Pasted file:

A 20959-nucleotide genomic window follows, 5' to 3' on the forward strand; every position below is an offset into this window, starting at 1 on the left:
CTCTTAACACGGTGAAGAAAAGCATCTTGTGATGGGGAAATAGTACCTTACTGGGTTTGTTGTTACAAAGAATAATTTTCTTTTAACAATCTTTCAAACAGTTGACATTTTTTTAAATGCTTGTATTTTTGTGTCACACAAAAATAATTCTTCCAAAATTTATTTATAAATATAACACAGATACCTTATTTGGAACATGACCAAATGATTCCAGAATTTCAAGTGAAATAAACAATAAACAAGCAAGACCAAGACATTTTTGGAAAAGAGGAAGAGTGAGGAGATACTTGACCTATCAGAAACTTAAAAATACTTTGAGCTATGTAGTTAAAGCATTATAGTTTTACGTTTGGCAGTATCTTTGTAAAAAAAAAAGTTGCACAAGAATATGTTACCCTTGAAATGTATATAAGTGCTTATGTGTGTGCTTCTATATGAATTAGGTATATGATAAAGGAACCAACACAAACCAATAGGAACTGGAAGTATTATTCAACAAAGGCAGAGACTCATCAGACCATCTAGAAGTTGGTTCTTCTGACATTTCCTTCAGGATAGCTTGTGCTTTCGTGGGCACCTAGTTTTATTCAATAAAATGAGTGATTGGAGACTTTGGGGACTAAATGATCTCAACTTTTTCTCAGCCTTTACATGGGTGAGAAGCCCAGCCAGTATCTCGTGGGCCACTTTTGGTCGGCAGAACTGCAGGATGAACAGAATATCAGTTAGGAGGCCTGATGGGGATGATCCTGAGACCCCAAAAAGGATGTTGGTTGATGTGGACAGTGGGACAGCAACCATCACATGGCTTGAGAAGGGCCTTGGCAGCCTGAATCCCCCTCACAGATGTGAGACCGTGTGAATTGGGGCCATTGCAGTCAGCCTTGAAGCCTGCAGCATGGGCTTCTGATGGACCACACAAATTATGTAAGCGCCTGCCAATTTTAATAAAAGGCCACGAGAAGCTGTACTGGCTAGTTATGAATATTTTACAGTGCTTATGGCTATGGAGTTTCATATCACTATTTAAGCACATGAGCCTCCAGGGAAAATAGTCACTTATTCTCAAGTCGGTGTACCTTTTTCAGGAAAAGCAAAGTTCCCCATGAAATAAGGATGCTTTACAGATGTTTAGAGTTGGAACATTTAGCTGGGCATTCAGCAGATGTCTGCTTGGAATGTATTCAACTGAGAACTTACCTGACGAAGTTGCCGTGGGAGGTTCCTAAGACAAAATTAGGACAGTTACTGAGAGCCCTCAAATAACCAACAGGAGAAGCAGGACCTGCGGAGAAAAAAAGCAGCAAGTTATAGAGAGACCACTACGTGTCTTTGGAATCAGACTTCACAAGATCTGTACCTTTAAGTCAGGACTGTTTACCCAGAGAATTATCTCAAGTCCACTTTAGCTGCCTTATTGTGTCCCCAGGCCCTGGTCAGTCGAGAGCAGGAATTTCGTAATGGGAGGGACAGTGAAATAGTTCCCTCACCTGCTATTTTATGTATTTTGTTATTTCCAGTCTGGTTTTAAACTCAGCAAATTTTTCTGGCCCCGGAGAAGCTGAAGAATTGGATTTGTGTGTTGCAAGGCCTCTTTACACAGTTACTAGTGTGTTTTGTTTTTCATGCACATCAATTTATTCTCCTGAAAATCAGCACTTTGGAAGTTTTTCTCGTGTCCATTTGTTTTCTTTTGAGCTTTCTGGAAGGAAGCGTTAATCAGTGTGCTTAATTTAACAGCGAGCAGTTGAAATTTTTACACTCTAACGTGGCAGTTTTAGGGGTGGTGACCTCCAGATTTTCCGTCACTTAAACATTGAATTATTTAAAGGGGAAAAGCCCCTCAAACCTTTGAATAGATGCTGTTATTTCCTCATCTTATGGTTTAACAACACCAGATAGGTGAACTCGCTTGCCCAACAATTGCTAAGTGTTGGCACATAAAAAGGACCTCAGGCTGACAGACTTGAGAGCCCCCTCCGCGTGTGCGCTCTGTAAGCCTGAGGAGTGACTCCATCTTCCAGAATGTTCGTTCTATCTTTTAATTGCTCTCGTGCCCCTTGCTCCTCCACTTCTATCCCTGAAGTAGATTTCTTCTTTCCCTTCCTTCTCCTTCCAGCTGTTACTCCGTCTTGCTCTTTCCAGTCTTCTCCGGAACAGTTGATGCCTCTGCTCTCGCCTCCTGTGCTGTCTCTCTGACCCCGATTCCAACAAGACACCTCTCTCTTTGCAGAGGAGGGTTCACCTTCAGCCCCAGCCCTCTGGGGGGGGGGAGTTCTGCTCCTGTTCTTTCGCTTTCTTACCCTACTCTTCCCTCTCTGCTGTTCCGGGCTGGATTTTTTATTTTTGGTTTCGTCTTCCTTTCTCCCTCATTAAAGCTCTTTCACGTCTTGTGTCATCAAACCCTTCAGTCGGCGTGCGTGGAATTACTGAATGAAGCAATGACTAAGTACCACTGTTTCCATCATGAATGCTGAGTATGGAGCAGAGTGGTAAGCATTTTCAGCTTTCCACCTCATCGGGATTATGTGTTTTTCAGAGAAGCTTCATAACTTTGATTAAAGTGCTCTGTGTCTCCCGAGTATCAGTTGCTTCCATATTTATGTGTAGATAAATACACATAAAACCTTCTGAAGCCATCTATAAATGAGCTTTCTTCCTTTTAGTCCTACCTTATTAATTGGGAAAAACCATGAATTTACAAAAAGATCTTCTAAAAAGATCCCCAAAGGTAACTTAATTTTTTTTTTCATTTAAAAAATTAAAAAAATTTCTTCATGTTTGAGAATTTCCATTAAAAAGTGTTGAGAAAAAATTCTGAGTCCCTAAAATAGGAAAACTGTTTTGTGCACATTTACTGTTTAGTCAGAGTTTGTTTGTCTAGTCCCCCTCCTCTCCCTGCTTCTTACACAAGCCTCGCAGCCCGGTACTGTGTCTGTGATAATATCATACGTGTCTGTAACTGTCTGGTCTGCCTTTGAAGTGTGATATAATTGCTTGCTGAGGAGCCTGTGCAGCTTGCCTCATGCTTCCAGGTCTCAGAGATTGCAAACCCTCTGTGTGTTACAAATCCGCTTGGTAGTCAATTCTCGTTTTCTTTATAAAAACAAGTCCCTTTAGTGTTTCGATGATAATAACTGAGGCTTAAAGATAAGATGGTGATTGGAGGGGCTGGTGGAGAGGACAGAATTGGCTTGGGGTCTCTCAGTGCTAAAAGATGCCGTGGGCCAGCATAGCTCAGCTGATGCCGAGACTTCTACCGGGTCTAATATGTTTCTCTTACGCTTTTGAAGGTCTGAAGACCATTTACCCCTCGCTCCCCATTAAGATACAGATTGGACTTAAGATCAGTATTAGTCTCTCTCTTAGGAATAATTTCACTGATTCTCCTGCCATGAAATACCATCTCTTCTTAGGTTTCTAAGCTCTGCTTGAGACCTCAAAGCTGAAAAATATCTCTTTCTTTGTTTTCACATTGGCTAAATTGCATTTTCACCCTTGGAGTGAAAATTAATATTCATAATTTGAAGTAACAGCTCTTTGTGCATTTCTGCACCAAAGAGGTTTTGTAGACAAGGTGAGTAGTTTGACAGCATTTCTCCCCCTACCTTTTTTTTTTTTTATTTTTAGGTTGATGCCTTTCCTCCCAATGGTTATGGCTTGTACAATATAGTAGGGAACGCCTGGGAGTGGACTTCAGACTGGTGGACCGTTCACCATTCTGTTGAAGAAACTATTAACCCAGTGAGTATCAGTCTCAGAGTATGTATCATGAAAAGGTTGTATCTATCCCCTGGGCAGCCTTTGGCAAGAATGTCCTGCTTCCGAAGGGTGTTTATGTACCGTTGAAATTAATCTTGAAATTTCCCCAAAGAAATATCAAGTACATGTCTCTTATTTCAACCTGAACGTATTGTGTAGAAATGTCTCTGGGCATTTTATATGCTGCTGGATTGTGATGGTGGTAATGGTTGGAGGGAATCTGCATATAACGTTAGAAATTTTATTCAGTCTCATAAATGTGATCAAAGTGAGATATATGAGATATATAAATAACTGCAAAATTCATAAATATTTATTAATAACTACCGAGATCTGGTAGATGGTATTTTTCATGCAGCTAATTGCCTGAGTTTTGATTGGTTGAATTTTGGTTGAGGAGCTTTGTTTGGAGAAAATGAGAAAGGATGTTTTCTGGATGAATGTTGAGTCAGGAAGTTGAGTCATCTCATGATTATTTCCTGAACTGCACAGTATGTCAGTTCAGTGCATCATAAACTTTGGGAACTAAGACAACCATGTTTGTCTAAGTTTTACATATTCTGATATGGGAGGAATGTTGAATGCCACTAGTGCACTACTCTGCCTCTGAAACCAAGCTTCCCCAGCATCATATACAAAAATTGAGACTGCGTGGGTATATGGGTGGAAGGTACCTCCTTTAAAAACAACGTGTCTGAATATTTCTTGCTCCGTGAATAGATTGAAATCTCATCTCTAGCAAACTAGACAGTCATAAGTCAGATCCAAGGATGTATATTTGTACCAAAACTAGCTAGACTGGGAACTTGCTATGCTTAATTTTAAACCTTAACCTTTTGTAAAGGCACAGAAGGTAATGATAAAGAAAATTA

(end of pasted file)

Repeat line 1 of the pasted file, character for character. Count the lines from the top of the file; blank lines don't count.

A 20959-nucleotide genomic window follows, 5' to 3' on the forward strand; every position below is an offset into this window, starting at 1 on the left: